To collect and disseminate information on Scotland's Home and Fighting Fronts, a First World War History Hub has been established at Edinburgh Central Library, linked to the Scotland's War project.
In Wales, Cadw is funding the Welsh Archaeological Trusts to develop a project in which local communities can become involved in learning about the First World War and recording related sites and structures within their Historic Environment Records, led by Dyfed Archaeological Trust.
The Battlefields Trust is tracing the routes of more than 100 aerial bombing raids launched by Zeppelins and aircraft, mostly in London.
The University of Kent School of History are planning a project to work with young people in schools to investigate the history of the First World War on their doorstep and develop content to go into the Kent Historic Environment Record.
The University of Leeds have launched a Legacies of War project working with people and organisations in Leeds, the UK and internationally to explore the legacy of the First World War.
Wiltshire's Great War Centenary Group aims to bring together local history and archaeology groups, Town and Parish Councils, theatre groups, schools, youth organisations, veterans organisations, choirs, art organisations and others to commemorate the centenary across the county.
Staffordshire's Great War Centennial Partnership Conference in 2012 explored major themes, such as the First World War training camps on Cannock Chase, with the aim of coordinating county and community activity. Schools' resource packs and excavation opportunities are being developed.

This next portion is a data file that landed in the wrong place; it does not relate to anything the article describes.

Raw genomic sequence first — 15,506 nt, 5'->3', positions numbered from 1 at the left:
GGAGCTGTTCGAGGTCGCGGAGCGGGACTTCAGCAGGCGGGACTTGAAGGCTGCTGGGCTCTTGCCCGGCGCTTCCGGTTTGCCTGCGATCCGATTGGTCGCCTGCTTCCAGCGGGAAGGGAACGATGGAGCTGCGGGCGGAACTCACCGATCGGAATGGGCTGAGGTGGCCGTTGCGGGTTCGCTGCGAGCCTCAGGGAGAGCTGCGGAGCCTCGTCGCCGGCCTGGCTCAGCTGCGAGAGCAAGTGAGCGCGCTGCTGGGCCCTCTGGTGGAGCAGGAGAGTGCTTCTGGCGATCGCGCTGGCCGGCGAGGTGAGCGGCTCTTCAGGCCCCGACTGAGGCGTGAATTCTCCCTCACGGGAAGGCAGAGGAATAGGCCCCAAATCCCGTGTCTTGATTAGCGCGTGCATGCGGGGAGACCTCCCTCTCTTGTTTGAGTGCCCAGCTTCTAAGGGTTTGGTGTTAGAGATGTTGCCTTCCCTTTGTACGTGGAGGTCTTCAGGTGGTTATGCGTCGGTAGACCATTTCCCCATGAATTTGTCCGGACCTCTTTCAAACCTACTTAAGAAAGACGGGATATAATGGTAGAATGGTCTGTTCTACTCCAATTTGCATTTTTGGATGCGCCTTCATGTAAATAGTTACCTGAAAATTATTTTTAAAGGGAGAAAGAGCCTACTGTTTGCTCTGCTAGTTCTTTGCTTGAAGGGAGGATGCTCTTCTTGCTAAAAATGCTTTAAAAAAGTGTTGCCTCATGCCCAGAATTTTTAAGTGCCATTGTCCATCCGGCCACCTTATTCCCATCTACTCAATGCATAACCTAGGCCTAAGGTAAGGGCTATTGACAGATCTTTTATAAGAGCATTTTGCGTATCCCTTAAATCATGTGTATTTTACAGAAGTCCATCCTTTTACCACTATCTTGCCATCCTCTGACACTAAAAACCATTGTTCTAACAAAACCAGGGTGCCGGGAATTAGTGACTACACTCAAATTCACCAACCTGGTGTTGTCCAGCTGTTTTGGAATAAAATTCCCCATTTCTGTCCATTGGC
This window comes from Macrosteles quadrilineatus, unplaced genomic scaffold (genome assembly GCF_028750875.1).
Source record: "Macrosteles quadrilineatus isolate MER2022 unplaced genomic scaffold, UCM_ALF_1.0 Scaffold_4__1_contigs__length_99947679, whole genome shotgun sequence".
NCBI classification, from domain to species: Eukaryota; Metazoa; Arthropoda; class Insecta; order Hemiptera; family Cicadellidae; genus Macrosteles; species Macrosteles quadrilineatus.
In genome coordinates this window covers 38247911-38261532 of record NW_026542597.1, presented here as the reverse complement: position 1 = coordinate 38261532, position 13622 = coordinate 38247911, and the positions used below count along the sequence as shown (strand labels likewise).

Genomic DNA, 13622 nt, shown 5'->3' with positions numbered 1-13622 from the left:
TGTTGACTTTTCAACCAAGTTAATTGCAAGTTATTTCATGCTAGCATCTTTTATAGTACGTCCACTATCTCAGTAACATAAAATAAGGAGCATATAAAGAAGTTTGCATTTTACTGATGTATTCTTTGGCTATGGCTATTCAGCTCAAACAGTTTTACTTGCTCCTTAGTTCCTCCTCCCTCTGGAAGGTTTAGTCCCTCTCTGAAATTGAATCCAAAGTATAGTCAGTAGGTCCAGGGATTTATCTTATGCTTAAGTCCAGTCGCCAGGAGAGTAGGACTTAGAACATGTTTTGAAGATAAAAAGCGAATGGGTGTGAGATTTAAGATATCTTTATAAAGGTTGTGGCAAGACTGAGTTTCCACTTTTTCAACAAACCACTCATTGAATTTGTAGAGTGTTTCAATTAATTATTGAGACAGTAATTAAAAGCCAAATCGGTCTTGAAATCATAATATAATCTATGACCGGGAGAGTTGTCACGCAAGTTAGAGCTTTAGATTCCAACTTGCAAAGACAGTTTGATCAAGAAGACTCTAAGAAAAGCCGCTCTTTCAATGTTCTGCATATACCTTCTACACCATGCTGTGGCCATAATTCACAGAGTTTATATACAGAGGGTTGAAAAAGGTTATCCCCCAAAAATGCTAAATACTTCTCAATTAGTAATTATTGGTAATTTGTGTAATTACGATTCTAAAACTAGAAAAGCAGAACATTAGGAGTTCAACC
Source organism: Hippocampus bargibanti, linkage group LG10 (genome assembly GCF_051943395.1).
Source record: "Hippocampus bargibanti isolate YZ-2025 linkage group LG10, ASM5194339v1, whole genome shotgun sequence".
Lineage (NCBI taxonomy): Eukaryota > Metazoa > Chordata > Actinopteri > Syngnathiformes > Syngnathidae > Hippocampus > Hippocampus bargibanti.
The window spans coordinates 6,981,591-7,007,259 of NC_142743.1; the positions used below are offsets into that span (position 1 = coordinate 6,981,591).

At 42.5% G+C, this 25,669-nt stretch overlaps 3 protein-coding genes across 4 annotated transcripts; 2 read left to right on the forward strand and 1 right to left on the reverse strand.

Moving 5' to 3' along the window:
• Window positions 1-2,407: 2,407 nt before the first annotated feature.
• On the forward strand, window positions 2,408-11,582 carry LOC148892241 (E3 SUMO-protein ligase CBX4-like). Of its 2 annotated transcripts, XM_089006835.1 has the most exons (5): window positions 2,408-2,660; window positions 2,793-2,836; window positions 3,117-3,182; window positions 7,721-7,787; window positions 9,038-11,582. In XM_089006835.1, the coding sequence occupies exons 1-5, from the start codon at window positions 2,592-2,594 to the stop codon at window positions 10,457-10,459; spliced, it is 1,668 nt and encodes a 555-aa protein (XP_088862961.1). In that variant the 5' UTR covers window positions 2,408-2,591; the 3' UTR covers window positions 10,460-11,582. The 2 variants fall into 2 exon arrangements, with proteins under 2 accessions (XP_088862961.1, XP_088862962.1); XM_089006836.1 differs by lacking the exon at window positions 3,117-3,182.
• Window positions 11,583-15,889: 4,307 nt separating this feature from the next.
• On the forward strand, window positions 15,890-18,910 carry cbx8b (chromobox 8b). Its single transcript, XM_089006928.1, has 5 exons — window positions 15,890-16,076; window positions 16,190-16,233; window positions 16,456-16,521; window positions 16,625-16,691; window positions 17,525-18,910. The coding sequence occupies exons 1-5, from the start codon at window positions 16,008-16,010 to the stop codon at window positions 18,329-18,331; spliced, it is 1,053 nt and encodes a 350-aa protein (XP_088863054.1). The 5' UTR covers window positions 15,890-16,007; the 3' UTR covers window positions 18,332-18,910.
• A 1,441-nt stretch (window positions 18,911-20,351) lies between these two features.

War Memorials Trust runs grants schemes for the repair and conservation of war memorials of any date, anywhere in the UK, with additional money currently available due to the forthcoming centenary. It also has a comprehensive range of advice on war memorial issues including conservation, management and landscaping. The website War Memorials Online is encouraging the public to help create a greater understanding of the condition of war memorials.
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- The Heritage Lottery Fund has recently launched a First World War: then and now grants programme of between £3,000 and £10,000 for communities to mark the Centenary of the First World War.
- The Arts and Humanities Research Council has announced funding for five new World War One Engagement Centres in partnership with the Heritage Lottery Fund (HLF). The Centres will support community World War One research projects, connecting academic and public histories of the First World War as part of the commemoration of the War’s centenary.
- The Heritage Lottery Fund and Imperial War Museum have created a Centenary Partnership network and website to showcase cultural events and activities exploring life in the First World War.
- Follow the First World War Centenary on Facebook
- Contribute to a First World War installation in the Imperial War Museum by 'lighting a light' to remember the people who died.
- Keep up with the latest news on the Centenary News website.
- Find out more about the UK's first First World War home defence aerodrome at Stow Maries in Essex.
- Look up newly digitised record releases, online and on-site events and education resources on the National Archives First World War portal.